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Modelling the employment and wage outcomes of spouses: Is she outearning him?

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  • Hans G. BLOEMEN and Elena G. F. STANCANELLI

    (Free University Amsterdam, Department of Economics, De Boelelaan 1105, 1081 HV Amsterdam, The Netherlands, Tinbergen Institute, IZA, and Netspar. Université de Cergy Pontoise, CNRS, THEMA, F-95000, Cergy Pontoise, France)

Abstract

This paper is focused on couple households where the wife is the main earner. The economic literature on this subject is particularly scant. According to our estimates, the wife was the main earner in one of every six couple households in France in 2002, including wife-sole-earner households. The proportion of wives outearning their husbands was 18% for dual-earners. About 24% of American women in dual-earner households earned more than their husband in 2004. Using a model of household labour supply behaviour, we show that households where the wife is the main earner may come about either because the husband has a weaker preference for work than his wife, due possibly to her high wage, or because he is hit by adverse circumstances, such as, for example, a decline in the demand for men with his particular qualifications. Positive assortative mating may also come into play. Our empirical model specifies spouse labour-market participation equations within each household, endogenizing wages and allowing for random effects and correlations in spouses’ unobservables. We conclude that the determinants of wife-sole-earner households are quite distinct from those for dual-earner households where she outearns him. The probability of observing the first seems to be more related to labour market difficulties of the husband, while the latter is not. Dual-earners where she outearns him are more likely to be found among higher educated couples, and especially, among couple where the wife’s education level is high.

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Bibliographic Info

Paper provided by THEMA (THéorie Economique, Modélisation et Applications), Université de Cergy-Pontoise in its series THEMA Working Papers with number 2008-36.

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Date of creation: 2008
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Handle: RePEc:ema:worpap:2008-36

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Keywords: Marriage; work behaviour; household economics.;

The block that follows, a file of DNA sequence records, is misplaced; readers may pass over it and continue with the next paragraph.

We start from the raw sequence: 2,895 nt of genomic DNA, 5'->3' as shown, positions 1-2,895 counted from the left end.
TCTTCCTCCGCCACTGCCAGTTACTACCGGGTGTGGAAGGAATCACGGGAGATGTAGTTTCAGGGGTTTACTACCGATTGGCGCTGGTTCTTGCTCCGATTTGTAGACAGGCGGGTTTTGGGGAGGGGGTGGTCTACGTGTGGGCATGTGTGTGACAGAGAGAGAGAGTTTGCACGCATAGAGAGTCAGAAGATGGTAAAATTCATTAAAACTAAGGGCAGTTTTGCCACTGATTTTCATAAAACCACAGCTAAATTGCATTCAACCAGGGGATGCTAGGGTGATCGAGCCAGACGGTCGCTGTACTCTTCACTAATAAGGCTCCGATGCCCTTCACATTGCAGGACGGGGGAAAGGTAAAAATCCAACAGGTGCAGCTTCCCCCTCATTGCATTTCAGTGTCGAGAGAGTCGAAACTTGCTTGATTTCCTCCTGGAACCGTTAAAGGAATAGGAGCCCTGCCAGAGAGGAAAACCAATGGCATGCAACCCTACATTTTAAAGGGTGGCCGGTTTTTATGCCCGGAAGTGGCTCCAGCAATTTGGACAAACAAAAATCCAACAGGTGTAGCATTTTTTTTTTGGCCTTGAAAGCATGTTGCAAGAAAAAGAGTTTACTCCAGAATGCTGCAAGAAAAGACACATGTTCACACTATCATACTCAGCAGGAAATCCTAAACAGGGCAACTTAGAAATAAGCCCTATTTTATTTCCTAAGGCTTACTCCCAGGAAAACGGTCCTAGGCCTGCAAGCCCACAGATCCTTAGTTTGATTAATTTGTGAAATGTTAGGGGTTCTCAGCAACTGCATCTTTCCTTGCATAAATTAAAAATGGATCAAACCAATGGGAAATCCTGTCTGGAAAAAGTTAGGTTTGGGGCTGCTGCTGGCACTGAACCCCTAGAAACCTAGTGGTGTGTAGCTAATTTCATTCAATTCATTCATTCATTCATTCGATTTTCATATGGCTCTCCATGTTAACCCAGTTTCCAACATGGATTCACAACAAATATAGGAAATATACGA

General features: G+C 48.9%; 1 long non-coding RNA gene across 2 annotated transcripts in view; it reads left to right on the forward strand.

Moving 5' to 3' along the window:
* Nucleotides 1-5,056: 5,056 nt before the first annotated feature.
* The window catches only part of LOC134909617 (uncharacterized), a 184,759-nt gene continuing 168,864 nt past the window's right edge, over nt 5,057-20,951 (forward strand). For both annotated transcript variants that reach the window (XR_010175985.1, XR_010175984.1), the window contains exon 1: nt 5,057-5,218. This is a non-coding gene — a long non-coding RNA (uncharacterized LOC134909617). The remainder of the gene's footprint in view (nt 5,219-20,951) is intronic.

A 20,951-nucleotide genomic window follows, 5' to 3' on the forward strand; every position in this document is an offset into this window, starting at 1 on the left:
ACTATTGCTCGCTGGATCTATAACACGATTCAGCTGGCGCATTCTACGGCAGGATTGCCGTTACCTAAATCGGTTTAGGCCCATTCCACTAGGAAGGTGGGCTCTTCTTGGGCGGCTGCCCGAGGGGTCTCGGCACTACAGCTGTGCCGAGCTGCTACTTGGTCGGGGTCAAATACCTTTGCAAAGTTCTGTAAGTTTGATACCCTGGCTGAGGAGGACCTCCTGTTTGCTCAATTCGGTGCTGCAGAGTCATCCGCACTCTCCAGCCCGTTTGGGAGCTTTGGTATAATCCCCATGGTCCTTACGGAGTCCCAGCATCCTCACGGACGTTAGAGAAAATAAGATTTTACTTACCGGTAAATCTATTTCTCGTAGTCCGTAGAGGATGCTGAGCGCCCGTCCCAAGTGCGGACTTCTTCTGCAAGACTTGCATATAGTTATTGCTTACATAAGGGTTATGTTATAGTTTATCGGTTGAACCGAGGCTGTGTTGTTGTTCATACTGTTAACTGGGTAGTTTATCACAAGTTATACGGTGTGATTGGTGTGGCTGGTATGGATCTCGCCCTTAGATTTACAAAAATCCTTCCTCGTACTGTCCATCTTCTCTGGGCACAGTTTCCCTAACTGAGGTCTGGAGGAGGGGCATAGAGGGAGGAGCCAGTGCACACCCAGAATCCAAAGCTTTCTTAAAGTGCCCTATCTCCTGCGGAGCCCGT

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References

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  1. Elena Stancanelli, 2007. "Evaluating the impact of the French tax credit on the employment rate of women," Documents de Travail de l'OFCE 2007-33, Observatoire Francais des Conjonctures Economiques (OFCE).
  2. HansG. Bloemen, 2010. "An Empirical Model of Collective Household Labour Supply with Non-Participation," Economic Journal, Royal Economic Society, vol. 120(543), pages 183-214, 03.
  3. Apps, P.F. & Rees, R., 1996. "Collective Labor Supply and Household Production," Papers 301, Australian National University - Department of Economics.
  4. Elena Stancanelli, 2007. "Marriage and Work: an analysis for French couples in the last decade," Documents de Travail de l'OFCE 2007-10, Observatoire Francais des Conjonctures Economiques (OFCE).
  5. Robert Drago & David Black & Mark Wooden, 2004. "Female Breadwinner Families: Their Existence, Persistence and Sources," Melbourne Institute Working Paper Series wp2004n19, Melbourne Institute of Applied Economic and Social Research, The University of Melbourne.
  6. Eissa, Nada & Hoynes, Hilary Williamson, 2004. "Taxes and the labor market participation of married couples: the earned income tax credit," Journal of Public Economics, Elsevier, vol. 88(9-10), pages 1931-1958, August.
  7. Apps, Patricia & Rees, Ray, 2005. "Gender, Time Use and Public Policy over the Life Cycle," IZA Discussion Papers 1855, Institute for the Study of Labor (IZA).
  8. François Bourguignon & Thierry Magnac, 1990. "Labor Supply and Taxation in France," Journal of Human Resources, University of Wisconsin Press, vol. 25(3), pages 358-389.
  9. Apps, P.F. & Rees, R., 1993. "Labor Supply, Household Production and Intra-Family Welfare Distribution," Papers 248, Australian National University - Department of Economics.
  10. Arthur van Soest, 1995. "Structural Models of Family Labor Supply: A Discrete Choice Approach," Journal of Human Resources, University of Wisconsin Press, vol. 30(1), pages 63-88.
  11. Patricia Apps, 2006. "Family Taxation: An Unfair and Inefficient System," CEPR Discussion Papers 524, Centre for Economic Policy Research, Research School of Economics, Australian National University.
  12. Pencavel, John, 1998. "Assortative Mating by Schooling and the Work Behavior of Wives and Husbands," American Economic Review, American Economic Association, vol. 88(2), pages 326-29, May.
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Cited by:
  1. Zeenat Soobedar, 2011. "A semiparametric analysis of the rising breadwinner role of women in the UK," Review of Economics of the Household, Springer, vol. 9(3), pages 415-428, September.
  2. Pierre-Andre Chiappori & Murat Iyigun & Yoram Weiss, 2006. "Investment in Schooling and the Marriage Market," DEGIT Conference Papers c011_034, DEGIT, Dynamics, Economic Growth, and International Trade.
  3. Mansour, Hani & McKinnish, Terra, 2012. "Who Marries Differently-Aged Spouses? Earnings, Ability and Appearance," IZA Discussion Papers 6678, Institute for the Study of Labor (IZA).

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